Basic concepts

This tutorial covers the very basic concepts that are needed to get started with DScribe and descriptors in general. Please read through this page before moving on to other tutorials if you have no previous experience or simply want to refresh some core concepts.

DScribe provides methods to transform atomic structures into fixed-size numeric vectors. These vectors are built in a way that they efficiently summarize the contents of the input structure. Such a transformation is very useful for various purposes, e.g.

  • Input for supervised machine learning models, e.g. regression.

  • Input for unsupervised machine learning models, e.g. clustering.

  • Visualizing and analyzing a local chemical environment.

  • Measuring similarity of structures or local structural sites.

  • etc.

Please read more details in our open-access article: DScribe: Library of descriptors for machine learning in materials science


  • structure: An atomic geometry containing the chemical species, atomic positions and optionally a unit cell for periodic structures.

  • descriptor: A particular method for transforming a structure into a constant sized vector. There are various options which are suitable for different use cases. DScribe currently provides the following descriptors: Coulomb matrix, Sine matrix, Ewald sum matrix, Atom-centered Symmetry Functions (ACSF), Smooth Overlap of Atomic Positions (SOAP), Many-body Tensor Representation (MBTR) and Local Many-body Tensor Representation (LMBTR).

  • descriptor object: In DScribe there is a single python class for each descriptor. The object that is instantiated from this class is called a descriptor object.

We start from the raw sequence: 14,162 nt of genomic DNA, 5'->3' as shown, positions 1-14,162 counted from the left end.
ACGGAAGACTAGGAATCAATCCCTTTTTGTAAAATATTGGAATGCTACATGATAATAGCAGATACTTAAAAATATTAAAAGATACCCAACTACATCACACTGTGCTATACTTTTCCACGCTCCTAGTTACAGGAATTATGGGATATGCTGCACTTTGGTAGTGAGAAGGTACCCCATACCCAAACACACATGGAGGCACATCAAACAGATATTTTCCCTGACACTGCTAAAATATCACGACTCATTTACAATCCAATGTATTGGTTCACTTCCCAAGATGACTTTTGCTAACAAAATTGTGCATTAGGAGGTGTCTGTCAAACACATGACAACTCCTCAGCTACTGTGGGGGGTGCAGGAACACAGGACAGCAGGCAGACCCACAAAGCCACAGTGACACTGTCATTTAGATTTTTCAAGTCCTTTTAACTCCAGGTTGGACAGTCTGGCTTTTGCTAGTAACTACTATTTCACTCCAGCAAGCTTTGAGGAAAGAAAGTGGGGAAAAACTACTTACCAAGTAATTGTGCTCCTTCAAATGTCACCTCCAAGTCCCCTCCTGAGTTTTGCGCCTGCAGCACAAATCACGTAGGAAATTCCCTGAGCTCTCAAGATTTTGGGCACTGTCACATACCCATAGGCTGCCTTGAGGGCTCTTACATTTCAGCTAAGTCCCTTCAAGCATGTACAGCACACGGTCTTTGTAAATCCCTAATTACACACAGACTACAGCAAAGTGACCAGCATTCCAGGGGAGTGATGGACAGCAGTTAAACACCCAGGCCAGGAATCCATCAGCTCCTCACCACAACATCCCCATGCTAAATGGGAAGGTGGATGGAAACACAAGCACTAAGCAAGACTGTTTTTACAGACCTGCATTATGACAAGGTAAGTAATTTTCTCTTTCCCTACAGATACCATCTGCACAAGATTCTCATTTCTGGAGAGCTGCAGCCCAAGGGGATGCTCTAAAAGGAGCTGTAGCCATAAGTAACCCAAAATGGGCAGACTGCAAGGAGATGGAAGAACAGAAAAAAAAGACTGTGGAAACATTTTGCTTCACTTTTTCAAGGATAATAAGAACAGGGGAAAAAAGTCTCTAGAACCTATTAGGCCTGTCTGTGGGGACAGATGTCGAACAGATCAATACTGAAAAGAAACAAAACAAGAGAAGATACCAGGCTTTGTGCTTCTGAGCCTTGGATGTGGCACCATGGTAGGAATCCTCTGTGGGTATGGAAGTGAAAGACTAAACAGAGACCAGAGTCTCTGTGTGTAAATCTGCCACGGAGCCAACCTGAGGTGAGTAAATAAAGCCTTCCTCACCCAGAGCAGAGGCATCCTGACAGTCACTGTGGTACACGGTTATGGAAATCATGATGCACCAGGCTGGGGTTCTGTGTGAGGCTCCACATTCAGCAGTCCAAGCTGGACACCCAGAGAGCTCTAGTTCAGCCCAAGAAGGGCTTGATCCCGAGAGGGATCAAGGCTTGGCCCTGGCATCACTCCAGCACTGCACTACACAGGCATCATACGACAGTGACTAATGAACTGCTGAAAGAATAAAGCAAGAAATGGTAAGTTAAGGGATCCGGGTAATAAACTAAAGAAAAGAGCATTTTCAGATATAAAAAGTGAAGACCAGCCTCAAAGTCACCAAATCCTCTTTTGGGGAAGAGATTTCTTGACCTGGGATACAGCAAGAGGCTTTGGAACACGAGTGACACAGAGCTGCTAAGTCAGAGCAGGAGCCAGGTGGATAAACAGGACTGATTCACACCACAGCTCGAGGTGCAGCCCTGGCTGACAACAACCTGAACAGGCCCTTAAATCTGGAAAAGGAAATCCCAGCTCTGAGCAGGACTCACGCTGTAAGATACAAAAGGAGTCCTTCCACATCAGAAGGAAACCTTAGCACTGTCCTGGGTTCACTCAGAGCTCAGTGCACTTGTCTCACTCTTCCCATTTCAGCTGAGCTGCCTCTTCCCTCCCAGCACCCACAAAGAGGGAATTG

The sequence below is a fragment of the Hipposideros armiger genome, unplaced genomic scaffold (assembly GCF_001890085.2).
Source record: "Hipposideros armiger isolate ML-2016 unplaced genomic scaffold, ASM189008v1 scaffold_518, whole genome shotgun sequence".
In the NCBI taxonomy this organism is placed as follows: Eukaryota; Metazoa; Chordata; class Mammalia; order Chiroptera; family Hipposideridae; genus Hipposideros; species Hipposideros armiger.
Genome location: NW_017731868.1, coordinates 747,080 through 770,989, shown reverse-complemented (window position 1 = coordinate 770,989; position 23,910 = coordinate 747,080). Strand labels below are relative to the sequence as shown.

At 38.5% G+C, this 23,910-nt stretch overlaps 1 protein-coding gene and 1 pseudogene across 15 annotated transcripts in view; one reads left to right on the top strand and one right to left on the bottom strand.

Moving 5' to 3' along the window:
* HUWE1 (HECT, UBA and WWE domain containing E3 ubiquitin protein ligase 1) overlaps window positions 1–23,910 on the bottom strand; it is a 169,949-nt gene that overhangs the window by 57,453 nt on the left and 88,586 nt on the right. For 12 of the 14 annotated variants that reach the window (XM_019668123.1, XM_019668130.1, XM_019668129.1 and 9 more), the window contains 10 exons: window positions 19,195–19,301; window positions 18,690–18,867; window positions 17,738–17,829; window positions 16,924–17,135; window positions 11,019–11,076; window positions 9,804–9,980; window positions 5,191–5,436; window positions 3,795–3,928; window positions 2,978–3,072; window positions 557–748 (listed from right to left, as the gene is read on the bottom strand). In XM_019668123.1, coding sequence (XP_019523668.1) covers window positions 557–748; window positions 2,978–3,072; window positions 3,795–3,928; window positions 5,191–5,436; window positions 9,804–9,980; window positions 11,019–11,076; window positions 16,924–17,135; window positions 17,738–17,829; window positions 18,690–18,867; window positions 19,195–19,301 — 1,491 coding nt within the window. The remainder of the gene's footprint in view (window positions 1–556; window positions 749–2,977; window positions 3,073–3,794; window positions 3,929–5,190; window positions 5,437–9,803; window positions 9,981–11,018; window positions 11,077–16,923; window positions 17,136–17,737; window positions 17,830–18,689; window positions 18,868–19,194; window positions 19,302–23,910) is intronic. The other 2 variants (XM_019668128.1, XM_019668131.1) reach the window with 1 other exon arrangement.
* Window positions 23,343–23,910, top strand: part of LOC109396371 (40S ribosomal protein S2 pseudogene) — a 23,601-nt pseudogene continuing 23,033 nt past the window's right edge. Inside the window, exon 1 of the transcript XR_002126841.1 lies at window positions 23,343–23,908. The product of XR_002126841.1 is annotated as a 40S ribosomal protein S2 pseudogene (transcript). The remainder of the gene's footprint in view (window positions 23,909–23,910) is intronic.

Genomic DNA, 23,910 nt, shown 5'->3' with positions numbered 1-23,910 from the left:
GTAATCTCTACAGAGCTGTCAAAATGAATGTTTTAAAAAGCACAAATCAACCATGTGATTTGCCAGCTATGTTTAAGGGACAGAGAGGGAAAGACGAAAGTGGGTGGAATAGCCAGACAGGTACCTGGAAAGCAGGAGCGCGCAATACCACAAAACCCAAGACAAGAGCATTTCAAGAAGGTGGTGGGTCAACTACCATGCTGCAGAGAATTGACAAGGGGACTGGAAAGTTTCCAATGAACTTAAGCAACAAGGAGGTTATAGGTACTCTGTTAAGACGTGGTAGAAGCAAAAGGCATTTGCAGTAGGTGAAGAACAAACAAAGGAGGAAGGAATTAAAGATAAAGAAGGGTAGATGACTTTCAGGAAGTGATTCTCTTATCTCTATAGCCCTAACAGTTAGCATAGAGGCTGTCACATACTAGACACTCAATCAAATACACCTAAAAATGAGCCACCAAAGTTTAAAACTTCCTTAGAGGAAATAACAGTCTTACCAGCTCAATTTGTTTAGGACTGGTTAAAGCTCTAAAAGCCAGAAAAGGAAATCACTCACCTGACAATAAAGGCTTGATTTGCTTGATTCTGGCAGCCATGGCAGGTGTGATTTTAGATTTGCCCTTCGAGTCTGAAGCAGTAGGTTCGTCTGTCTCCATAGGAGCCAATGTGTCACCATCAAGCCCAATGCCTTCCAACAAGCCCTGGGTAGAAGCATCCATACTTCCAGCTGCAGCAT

• feature vector: The descriptor objects produce a single one-dimensional vector for each input structure. This is called a feature vector.

  • feature: A single channel/dimension in the multi-dimensional feature vector produced by a descriptor object for a structure. Each feature is a number that represents a specific structural/chemical property in the structure.

Typical workflow

  1. DScribe uses the Atomic Simulation Environment (ASE) to represent and work with atomic structures as it provides convenient ways to read, write, create and manipulate them. The first step is thus to transform your atomic structures into ASE Atoms.

    For example:

  2. Usually the descriptors require some knowledge about the dataset you are analyzing. This means that you wll need to gather information about the expected input space of all your analyzed structures. Often simply gathering a list of the present chemical species is enough.

    For example:

  3. Setup the descriptor object. The exact setup depends on the used descriptor and your use case. Notice that typically you will want to instantiate only one descriptor object which will handle all structures in your dataset. You should read the original articles or the specific tutorials to understand the meaning of different settings. For machine learning purposes you may also want to cross-validate the different settings to find the best-performing ones.

    For example:

  4. Call the create() function of the descriptor object on a single Atoms object or a list of them. Optionally provide a number of cores to parallelize the work.

  5. The output is either 2D (number of structures \(\times\) number of features) numpy array or scipy sparse matrix (depends on the sparse setting of your descriptor object) that you can store store for later use. Have fun!